It would be morally reprehensible if it was just that alone but when you realise that the upper 1% of the Global elite hold interests in the healthcare insurance business and the banks that buy these life insurances it becomes a truly monstrous and murderous orgy of greed.

      • Macro 1.1.1

        It’s not because the supposed “free market” delivers the goods or not, that the neo-liberals of this world are so wedded to it. Of course, they cannot conceive that there might be other ways to fairly distribute the goods; and its not even the fact that they cannot think of any other way to run an economy. The simple fact is – that they are wedded to the “free market” because essentially they worship the god of mammon. Greed is their consuming passion and anything that gets in the way of them making a quick buck is to be roundly condemned as either “communist” “socialist” or some other equally offensive slur.

        • Quoth the Raven

          Of course we don’t have a free market system. Look up the definition of free market. Blaming the ills on this world on the free market is akin to blaming it on communism. Communism is not in operation and neither is the free market. Neo-liberals are not wedded to the free-market, they’re weded to state-corporate-plutocracy as are many so-called social-democrats. And look at the history of socialism, Historically and contemporarily there have been plenty of socialists that support the free market.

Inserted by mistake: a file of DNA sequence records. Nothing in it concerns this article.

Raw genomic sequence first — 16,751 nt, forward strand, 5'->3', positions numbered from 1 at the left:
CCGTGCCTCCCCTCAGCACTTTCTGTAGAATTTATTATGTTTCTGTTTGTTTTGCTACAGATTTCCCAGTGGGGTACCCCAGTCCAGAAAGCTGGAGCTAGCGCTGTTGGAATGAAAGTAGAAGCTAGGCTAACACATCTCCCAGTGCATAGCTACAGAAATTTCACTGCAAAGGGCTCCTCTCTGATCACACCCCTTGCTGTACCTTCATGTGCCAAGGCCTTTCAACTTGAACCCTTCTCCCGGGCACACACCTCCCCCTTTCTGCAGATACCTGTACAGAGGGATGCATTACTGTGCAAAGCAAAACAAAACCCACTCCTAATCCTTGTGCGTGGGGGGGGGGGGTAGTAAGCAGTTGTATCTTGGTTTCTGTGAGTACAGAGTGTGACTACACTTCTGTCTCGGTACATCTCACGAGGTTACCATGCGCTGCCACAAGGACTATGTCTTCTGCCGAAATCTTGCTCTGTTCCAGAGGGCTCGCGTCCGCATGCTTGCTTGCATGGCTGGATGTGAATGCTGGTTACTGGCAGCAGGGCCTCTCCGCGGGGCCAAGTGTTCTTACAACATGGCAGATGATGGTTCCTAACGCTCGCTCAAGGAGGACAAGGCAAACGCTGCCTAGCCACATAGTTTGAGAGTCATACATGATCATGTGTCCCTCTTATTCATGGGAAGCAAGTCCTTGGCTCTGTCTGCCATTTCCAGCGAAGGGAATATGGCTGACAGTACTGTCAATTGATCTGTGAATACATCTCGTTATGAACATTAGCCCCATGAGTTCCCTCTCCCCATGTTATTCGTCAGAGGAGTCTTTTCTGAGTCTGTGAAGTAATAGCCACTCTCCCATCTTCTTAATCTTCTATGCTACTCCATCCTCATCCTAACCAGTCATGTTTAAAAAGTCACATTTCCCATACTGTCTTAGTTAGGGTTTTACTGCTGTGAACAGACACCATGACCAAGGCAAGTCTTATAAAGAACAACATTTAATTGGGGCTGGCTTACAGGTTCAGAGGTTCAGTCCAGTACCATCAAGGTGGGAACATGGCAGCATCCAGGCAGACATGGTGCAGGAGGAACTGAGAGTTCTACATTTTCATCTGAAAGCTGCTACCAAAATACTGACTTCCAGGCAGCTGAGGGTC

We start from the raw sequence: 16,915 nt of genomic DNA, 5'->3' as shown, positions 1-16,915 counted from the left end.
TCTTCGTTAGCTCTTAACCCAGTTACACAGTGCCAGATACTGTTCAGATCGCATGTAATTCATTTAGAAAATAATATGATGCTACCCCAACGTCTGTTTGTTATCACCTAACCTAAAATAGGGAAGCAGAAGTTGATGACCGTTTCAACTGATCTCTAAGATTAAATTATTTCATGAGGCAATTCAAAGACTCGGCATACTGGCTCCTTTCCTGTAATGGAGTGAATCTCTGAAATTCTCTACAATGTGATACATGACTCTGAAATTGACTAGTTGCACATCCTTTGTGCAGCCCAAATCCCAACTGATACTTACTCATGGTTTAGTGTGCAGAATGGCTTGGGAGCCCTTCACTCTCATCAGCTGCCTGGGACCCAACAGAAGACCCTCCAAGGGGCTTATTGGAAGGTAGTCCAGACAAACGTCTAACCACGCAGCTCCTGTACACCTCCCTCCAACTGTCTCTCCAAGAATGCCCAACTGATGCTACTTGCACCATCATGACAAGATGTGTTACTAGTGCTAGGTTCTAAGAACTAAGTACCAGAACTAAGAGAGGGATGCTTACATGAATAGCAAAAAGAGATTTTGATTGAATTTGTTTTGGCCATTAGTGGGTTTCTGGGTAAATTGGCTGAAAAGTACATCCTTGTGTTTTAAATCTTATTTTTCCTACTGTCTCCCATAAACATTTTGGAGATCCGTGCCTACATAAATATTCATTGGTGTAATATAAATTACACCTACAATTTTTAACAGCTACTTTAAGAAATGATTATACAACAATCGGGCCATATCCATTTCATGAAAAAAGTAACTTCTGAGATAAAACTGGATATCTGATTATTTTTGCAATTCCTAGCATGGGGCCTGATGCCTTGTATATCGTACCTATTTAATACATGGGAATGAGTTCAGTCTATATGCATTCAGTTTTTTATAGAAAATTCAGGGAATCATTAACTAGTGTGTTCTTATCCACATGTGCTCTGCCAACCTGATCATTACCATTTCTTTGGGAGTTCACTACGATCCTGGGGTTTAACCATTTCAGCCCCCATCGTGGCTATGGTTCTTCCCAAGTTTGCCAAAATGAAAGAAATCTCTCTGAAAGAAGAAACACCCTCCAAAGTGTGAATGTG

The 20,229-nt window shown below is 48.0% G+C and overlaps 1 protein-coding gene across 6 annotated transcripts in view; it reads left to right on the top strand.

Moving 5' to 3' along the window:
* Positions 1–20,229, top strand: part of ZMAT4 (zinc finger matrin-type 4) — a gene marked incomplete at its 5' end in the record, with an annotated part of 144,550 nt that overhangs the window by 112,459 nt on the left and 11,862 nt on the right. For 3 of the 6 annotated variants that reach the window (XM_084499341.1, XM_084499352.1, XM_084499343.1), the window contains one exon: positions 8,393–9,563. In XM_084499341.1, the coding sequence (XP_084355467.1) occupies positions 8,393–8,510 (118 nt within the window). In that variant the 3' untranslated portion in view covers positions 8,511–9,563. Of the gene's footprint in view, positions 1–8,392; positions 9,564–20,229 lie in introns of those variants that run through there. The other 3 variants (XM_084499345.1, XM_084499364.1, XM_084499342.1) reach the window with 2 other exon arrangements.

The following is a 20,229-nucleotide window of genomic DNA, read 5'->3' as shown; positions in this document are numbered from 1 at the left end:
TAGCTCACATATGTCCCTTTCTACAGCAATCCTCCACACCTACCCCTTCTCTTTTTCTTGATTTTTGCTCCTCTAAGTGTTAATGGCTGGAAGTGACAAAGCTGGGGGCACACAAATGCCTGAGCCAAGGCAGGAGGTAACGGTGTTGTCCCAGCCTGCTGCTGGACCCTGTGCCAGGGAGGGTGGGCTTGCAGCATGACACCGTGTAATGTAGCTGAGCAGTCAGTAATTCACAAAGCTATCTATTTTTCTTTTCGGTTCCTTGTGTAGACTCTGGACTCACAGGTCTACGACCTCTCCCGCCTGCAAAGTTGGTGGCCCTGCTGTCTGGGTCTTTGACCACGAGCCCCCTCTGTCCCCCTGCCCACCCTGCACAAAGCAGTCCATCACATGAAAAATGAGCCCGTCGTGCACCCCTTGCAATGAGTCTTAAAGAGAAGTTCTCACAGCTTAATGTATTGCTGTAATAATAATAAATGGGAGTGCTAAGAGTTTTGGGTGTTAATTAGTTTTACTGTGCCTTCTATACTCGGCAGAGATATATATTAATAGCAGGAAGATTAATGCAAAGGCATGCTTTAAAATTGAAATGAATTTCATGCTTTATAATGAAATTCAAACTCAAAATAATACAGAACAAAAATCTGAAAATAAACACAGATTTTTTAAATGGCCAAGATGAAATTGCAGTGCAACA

• Maynard J 1.2

      Do you understand what life insurance is actually for? It does not appear so.

      If you want to have money to spend with your family when you are alive, you fund your retirement. If you want money to settle your estate, ensure an inheritance can be paid out to your survivors and ensure they are comfortable after your death, you get life insurance.

      If you put more importance on the former, then get cheap (or no) life insurance, and put that money into your retirement fund throughout your working life. Do not sell out early on a bet that you will die to set up a fund that will benefit the earlier you die, thus bringing about a massive financial incentive for poor healthcare and declining life expectancy.

      Sheesh, it is like a lesson on how to engineer a market failure.

  2. Mark M 2

    reverse annuities are not new and are popular with older people as they get some money to live out their retirement.